The Barenaked Ladies have a line, “I have a tendency to wear my mind on my sleeve, I have a history of taking off my shirt.” Well there is also the phrase that “You can’t really understand another person’s experience until you’ve walked a mile in their shoes.” Well I also have a history of being barefoot.
To give you some context, I was first introduced to the barefoot movement about 6 years ago in college. The benefits of being barefoot include improved balance and coordination, stronger foot and ankle muscles, better postures, and a more natural running form. Since that time I have done my fair share of barefoot walking, running, and hiking, and expected to adapt just fine during my Peace Corps service. My feet, however, were not adapted for life in Namibia.
Most of the kids here go barefoot all day except when they are at school and have to wear shoes as part of their uniform. Often these are falling apart, a reflection of the challenging economic conditions they face at home. Additionally, the pavement here can get hot enough to melt your shoes. There are also other obstacles to contend with like thorns, rocks, and broken glass. These ingrained challenges are things that people have learned to deal with.
Another instance where people often go barefoot is when when playing soccer. Young men like to play on the concrete courts around town and will often wear one or no shoes. The first time I chose to forgo shoes, I got a giant blister on each foot. It’s clear that they have played this way their whole life and are used to it, but to me, I felt a definite lack of control when sprinting and changing directions. Playing with these guys has given me the perspective that Namibians are extremely tough. I have seen two toes smashed and that person has either kept playing or been back out the next day, playing through something I would expect to take more than a week to heal.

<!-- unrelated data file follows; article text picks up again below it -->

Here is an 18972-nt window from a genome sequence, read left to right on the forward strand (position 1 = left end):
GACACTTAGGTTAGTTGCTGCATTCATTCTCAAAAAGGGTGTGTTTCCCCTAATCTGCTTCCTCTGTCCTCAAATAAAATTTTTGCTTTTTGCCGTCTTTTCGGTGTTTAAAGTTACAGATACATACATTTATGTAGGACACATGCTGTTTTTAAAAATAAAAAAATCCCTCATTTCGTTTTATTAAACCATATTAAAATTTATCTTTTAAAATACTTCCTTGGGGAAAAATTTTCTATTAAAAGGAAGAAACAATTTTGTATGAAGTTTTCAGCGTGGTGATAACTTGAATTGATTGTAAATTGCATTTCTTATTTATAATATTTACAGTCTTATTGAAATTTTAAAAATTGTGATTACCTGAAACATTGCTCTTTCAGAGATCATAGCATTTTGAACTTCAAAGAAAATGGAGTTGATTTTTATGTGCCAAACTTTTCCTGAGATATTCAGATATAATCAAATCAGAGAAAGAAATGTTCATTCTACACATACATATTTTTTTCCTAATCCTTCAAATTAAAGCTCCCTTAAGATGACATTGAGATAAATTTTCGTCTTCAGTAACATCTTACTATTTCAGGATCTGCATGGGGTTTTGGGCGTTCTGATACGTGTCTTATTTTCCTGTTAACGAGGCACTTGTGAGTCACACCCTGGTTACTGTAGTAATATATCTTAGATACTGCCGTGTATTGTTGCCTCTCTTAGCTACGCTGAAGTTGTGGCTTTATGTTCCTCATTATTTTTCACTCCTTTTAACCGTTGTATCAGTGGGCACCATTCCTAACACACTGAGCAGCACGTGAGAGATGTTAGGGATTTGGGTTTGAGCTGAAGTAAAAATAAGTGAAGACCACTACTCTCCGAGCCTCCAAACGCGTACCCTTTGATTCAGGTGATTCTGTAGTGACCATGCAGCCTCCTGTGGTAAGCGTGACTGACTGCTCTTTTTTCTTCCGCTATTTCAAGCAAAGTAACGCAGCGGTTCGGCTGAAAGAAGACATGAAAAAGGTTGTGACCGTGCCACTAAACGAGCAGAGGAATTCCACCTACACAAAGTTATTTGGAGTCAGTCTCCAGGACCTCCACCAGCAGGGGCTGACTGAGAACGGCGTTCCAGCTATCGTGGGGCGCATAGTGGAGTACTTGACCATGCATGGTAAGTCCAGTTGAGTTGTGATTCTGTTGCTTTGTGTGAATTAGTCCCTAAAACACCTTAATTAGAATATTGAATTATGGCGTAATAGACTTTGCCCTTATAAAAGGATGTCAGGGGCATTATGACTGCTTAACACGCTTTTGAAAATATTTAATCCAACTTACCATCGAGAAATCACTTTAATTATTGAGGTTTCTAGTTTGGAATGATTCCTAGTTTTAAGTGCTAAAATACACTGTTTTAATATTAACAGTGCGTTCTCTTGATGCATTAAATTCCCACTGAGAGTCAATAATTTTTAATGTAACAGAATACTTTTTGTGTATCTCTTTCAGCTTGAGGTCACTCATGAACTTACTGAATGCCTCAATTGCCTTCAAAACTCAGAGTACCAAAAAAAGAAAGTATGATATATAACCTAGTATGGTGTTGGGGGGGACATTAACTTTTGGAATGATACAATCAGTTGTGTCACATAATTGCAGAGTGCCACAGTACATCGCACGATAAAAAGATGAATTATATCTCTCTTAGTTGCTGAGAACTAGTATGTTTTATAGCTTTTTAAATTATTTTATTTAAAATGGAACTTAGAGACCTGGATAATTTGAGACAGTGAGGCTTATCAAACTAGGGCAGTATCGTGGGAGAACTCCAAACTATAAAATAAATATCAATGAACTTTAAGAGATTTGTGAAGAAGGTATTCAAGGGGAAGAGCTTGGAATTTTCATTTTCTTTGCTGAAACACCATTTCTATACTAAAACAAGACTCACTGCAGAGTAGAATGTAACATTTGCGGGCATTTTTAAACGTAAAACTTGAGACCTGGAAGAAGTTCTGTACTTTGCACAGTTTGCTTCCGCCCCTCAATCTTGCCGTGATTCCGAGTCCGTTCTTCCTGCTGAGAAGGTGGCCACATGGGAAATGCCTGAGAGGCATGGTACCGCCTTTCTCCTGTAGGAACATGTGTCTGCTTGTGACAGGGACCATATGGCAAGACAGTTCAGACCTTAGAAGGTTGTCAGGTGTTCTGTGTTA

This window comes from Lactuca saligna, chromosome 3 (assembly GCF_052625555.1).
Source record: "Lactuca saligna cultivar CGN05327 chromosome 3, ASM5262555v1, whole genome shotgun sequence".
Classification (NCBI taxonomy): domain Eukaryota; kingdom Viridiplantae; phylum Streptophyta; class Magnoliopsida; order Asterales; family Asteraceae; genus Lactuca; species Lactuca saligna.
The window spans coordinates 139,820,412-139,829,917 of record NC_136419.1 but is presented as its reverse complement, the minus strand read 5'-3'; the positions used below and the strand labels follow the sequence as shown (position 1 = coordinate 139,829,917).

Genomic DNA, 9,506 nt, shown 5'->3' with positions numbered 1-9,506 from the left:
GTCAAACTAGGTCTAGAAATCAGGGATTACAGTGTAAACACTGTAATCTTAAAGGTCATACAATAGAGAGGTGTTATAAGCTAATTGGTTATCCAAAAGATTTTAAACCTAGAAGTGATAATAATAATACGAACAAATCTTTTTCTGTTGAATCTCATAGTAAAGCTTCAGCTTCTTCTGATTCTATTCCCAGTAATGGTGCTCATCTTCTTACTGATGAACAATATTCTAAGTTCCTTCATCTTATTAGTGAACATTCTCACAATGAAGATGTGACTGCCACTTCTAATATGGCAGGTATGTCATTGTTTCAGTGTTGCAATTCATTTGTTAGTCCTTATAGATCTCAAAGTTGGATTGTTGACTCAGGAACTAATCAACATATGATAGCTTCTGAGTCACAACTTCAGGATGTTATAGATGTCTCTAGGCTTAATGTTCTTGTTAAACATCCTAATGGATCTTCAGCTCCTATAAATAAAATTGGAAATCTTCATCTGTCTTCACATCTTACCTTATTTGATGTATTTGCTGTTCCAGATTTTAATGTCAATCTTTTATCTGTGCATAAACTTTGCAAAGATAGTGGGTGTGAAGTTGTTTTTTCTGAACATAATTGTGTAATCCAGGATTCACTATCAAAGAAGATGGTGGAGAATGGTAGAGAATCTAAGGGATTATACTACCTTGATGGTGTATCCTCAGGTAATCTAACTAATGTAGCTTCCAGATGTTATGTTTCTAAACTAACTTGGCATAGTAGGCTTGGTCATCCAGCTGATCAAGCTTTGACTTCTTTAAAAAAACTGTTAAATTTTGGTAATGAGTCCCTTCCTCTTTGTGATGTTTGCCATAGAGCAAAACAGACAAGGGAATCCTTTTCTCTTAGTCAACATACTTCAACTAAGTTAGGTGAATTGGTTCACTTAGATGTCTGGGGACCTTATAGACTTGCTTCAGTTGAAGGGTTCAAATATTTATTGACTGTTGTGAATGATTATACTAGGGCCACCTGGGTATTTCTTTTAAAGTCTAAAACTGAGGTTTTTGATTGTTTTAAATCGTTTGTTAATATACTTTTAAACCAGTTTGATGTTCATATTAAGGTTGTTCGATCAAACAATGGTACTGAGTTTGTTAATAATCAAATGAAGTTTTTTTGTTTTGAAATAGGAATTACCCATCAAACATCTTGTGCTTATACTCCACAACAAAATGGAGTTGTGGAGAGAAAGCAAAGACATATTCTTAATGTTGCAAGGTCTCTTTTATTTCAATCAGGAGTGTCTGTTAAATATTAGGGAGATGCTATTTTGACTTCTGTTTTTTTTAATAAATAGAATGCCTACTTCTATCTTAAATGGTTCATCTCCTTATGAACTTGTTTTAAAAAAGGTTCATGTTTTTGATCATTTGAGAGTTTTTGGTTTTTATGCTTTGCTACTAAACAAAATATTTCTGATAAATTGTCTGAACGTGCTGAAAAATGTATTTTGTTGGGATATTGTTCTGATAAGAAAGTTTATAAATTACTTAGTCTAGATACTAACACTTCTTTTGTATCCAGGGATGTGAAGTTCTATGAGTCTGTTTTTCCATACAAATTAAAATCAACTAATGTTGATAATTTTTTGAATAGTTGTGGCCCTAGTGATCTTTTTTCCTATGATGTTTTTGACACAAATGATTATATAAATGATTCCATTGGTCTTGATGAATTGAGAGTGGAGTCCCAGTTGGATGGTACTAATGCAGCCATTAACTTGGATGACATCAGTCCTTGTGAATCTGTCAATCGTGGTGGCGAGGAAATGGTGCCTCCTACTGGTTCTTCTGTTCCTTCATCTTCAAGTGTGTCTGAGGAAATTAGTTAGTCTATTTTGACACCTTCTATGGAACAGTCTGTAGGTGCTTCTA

So my walk of a mile in another’s shoes has been barefoot, just like many of the people here. Being unshod has also shown me how fortunate I was back home, but also how fortunate I am here in Namibia. In the states, most people have shoes and can choose to be barefoot for the benefits, or they can protect their feet when they want to. Here, I also have the privilege of being able to put on shoes if need be. Physically I can wear shoes if the terrain is too rough; figuratively, I can put on my “shoes” and rejoice in the comforts of my ever more distant American ways.